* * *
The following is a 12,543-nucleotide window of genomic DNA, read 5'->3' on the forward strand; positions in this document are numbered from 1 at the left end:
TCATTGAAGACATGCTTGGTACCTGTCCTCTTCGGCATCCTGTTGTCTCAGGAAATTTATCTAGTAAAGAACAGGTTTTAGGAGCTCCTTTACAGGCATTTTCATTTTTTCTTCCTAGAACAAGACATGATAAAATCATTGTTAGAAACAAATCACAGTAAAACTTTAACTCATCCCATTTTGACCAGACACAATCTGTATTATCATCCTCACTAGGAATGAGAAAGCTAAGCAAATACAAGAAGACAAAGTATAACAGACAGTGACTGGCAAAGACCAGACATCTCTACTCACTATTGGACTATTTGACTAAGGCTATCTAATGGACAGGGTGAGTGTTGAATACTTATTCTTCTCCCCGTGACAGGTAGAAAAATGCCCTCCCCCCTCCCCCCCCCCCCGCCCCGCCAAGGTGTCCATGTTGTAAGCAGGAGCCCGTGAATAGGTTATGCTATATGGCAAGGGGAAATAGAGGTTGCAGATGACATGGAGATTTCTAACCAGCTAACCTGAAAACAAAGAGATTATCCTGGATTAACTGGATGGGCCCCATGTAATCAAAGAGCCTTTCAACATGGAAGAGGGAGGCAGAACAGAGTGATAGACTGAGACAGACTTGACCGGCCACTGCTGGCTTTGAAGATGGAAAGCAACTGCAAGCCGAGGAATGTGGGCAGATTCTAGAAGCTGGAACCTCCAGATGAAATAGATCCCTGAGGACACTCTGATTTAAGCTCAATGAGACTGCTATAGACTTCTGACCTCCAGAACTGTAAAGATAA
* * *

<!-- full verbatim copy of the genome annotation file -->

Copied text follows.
The following is a 12,543-nucleotide window of genomic DNA, read 5'->3' on the forward strand; positions in this document are numbered from 1 at the left end:
TCATTGAAGACATGCTTGGTACCTGTCCTCTTCGGCATCCTGTTGTCTCAGGAAATTTATCTAGTAAAGAACAGGTTTTAGGAGCTCCTTTACAGGCATTTTCATTTTTTCTTCCTAGAACAAGACATGATAAAATCATTGTTAGAAACAAATCACAGTAAAACTTTAACTCATCCCATTTTGACCAGACACAATCTGTATTATCATCCTCACTAGGAATGAGAAAGCTAAGCAAATACAAGAAGACAAAGTATAACAGACAGTGACTGGCAAAGACCAGACATCTCTACTCACTATTGGACTATTTGACTAAGGCTATCTAATGGACAGGGTGAGTGTTGAATACTTATTCTTCTCCCCGTGACAGGTAGAAAAATGCCCTCCCCCCTCCCCCCCCCCCCGCCCCGCCAAGGTGTCCATGTTGTAAGCAGGAGCCCGTGAATAGGTTATGCTATATGGCAAGGGGAAATAGAGGTTGCAGATGACATGGAGATTTCTAACCAGCTAACCTGAAAACAAAGAGATTATCCTGGATTAACTGGATGGGCCCCATGTAATCAAAGAGCCTTTCAACATGGAAGAGGGAGGCAGAACAGAGTGATAGACTGAGACAGACTTGACCGGCCACTGCTGGCTTTGAAGATGGAAAGCAACTGCAAGCCGAGGAATGTGGGCAGATTCTAGAAGCTGGAACCTCCAGATGAAATAGATCCCTGAGGACACTCTGATTTAAGCTCAATGAGACTGCTATAGACTTCTGACCTCCAGAACTGTAAAGATAA